Bali Rai, Old Dog New Tricks

Harvey and his family are sikhs, and when they move into the house next door to old Mick, they soon find out how unpleasant their new neighbour can be. But they are friendly and persistent people, so try really hard to make contact with the lonely old man.

The story provides a good mix of ordinary life for people in Britain, whether sikh or white or black. As Harvey says, if Mick were to close his eyes, he wouldn’t be able to hear that Harvey is a foreigner. Because he isn’t.

I learned something new, too, that if I’m hungry or lonely, I can pop round to my nearest gurdwara for food and company. That sounds most civilised, and I hope Bali hasn’t set an avalanche rolling by introducing this sikh tradition in his book.

L A Weatherly, Soul Mates

Lee’s Soul Mates is about precisely that. Two teenagers who for years have dreamed about each other, despite never having met. They just know the other is their soul mate.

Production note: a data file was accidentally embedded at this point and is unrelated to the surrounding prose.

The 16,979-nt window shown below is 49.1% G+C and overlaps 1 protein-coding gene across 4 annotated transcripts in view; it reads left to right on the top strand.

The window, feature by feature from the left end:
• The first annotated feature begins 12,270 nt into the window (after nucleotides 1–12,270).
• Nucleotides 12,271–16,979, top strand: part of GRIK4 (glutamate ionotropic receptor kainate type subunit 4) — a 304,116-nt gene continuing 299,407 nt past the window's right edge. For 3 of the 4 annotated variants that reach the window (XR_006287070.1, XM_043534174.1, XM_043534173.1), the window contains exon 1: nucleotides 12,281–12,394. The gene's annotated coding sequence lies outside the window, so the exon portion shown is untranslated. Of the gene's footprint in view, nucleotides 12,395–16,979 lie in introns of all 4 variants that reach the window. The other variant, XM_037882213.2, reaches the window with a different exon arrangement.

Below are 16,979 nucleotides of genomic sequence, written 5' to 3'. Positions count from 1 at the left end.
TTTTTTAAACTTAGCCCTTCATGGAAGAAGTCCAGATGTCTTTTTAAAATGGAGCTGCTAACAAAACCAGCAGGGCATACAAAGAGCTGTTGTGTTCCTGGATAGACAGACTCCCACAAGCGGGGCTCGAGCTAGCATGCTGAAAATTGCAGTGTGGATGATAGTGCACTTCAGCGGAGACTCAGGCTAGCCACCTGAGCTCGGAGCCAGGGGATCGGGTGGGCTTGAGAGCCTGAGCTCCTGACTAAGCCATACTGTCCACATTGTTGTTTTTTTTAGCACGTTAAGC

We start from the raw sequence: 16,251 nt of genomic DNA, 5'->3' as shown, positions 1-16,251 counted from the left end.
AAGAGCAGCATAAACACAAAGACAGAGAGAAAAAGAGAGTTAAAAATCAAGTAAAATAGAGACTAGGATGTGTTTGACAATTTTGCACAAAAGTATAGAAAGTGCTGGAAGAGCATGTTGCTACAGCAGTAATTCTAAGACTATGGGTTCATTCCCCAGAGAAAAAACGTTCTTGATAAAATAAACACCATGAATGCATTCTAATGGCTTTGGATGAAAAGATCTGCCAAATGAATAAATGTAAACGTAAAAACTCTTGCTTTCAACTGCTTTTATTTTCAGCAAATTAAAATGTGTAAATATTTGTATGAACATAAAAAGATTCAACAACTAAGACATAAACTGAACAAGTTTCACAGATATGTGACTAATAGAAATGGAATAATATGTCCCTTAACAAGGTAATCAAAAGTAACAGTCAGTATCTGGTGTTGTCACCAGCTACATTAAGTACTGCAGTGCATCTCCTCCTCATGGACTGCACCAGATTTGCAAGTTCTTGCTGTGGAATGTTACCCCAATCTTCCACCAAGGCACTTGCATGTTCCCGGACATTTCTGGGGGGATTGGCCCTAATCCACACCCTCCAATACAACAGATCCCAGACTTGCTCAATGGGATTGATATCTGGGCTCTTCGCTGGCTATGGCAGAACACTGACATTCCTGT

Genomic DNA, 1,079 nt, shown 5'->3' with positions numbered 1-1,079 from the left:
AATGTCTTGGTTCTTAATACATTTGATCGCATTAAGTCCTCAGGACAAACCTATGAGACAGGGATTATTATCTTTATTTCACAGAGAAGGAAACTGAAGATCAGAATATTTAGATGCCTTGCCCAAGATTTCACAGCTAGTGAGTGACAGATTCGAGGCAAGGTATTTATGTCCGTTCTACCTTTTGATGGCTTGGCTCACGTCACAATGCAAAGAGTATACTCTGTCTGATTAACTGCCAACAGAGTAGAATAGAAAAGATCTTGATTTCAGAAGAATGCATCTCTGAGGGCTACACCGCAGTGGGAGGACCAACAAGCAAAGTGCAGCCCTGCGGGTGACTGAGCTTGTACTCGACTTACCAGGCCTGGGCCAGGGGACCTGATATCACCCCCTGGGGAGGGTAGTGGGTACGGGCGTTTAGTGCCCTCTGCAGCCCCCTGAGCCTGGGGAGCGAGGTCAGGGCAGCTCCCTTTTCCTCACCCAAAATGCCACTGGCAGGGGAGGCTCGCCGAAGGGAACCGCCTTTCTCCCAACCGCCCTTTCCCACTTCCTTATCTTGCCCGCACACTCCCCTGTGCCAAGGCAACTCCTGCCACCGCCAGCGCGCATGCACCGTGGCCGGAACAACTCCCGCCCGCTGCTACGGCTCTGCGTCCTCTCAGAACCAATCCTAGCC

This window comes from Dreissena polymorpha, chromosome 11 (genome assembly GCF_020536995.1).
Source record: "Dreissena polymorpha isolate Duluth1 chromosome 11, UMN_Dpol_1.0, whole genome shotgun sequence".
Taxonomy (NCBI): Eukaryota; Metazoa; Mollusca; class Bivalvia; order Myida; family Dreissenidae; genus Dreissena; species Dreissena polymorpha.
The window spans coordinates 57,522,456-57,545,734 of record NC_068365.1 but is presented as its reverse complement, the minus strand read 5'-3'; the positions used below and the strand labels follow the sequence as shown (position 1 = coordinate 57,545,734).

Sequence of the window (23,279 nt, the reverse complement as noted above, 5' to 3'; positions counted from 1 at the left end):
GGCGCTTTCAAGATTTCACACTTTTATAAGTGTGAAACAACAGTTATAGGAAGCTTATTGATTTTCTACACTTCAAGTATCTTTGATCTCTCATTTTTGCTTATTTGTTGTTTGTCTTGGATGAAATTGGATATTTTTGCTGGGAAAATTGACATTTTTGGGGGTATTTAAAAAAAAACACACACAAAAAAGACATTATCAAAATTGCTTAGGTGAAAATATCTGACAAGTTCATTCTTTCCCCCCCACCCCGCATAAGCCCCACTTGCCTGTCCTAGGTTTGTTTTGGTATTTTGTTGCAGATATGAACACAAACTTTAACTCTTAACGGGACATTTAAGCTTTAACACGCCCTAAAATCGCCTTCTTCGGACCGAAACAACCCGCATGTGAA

And when Iris and Nate do meet, they realise they have come face to face with their dream person. But not just their soul mate, unfortunately. Their dreams have also had a certain scary aspect to them, and they immediately feel this evil danger closing in on them.

They have to work out who or what it is, and whether they and their love can survive this threat. As I said, very nicely girly and romantic.

Barrington Stoke are on the right track, commissioning stories like these. Everybody deserves to read good stuff.

The long Carnegie

I was surprised to read that publishing the longlist for the Carnegie was a new idea. Surely I’d got that wrong, somehow?

Ah. Have checked. I know what’s new. The longlist. Before, the long list used to be all the nominated books, and then you got to the shortlist. So presumably we are skipping the very long list this time. Glad to have sorted that out.

It’s a good list. Some I have read, others I’ve not had time to get to. And yet more I have not got close enough to, to be able to consider reading. Two are from my own best of 2013 list (I’d like to think they visited and compared notes), so I’d be especially grateful if they could hand out the medal to Binny or to Brock.* If not, any good book will do. The better the better, though, if you know what I mean.

2014 CILIP Carnegie Medal longlist

As far as the picture books go, I haven’t read a single one. I don’t recognise the titles either, so have hopefully not shown a shocking lack of interest in what will turn out to be a really magnificent book.